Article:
Climate and Geoengineering

Numerous studies suggest that so-called ‘climate engineering’ technologies might need to play a key role in the future. Hardly anybody proposes today such technologies, such as injecting aerosols into the atmosphere ‘to dim the sun’. And yet, the research on such ideas is exploding, and critical scholars of earth system governance cannot ignore these debates. 

My own interest is related to my critical analysis of planetary justice and green colonialism. I am particularly interested in the fact that such technologies carry major risks for developing countries who are often especially vulnerable to, and lack adaptive capacity to deal with, the impacts of such new technologies. In this situation, one would expect that developing countries – especially the least developed countries that are most vulnerable – play a central role in the emerging discourse on climate engineering. And yet, as my research (with Ina Möller) shows, the discussion about whether and how to engage with these technologies is shaped by experts from just a small set of countries in the Global North. Knowledge production around climate engineering is still heavily dominated by the major research institutions in North America and Europe.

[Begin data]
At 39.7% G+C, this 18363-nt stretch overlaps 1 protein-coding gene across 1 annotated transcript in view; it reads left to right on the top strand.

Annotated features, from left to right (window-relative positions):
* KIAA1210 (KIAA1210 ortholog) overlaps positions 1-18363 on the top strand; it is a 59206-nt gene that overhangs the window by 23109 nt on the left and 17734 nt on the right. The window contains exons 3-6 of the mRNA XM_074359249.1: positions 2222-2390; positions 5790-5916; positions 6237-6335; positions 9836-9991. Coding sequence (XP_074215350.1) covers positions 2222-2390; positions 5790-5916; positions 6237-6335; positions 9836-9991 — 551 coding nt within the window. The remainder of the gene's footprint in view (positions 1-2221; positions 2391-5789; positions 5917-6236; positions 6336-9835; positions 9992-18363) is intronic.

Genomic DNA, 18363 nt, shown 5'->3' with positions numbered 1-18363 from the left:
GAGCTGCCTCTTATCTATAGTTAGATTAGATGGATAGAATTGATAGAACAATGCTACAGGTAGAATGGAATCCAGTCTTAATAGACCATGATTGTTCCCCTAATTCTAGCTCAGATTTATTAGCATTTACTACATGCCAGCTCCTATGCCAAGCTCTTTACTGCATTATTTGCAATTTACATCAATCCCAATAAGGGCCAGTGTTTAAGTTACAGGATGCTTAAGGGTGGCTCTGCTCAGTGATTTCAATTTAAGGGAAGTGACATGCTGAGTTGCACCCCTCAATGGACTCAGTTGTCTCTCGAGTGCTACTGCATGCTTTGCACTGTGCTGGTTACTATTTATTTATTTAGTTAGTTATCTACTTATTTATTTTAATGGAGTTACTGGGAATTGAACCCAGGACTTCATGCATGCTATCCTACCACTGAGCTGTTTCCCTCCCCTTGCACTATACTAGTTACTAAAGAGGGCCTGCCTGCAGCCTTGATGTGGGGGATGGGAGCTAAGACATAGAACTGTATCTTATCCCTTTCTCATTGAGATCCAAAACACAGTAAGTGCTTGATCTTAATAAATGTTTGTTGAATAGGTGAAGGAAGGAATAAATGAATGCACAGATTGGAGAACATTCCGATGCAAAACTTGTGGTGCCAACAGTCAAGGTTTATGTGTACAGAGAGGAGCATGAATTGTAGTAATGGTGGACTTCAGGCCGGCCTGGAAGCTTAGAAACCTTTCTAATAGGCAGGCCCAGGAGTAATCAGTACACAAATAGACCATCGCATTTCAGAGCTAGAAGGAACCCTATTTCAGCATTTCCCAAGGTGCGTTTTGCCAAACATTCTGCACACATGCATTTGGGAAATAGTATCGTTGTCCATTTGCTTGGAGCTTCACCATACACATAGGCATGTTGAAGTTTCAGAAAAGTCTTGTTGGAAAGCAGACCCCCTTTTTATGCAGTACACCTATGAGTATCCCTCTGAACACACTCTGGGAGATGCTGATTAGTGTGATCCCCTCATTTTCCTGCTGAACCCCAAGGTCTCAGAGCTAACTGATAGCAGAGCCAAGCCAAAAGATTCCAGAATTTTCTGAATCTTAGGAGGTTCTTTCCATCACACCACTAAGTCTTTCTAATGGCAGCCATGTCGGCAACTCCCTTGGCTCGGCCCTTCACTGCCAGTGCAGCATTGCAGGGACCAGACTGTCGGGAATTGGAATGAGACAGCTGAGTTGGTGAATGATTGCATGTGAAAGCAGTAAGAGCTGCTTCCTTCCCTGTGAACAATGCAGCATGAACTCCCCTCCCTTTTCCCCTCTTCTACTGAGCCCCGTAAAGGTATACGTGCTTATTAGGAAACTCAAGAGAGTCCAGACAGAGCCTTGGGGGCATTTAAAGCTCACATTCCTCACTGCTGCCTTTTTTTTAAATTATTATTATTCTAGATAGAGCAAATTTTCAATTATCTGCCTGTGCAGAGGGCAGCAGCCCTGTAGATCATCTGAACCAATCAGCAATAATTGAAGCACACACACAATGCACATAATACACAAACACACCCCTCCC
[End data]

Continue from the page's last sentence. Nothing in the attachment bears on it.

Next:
In addition to this focus on North-South imbalances and injustices in the geoengineering debate, I have also worked on analysing these debates in China, and on understanding how ‘the future’ is framed in geoengineering studies. 

At present, I am trying to bring together international governance scholars for critical debates on solar geoengineering. 

Related research includes:

Rich man’s solution: climate engineering discourses and the marginalization of the Global South (open access copy)

Seeding the clouds to reach the sky: Will China’s weather modification practices support the legitimization of climate engineering?

Anticipatory governance of solar geoengineering: conflicting visions of the future and their links to governance proposals (open access article)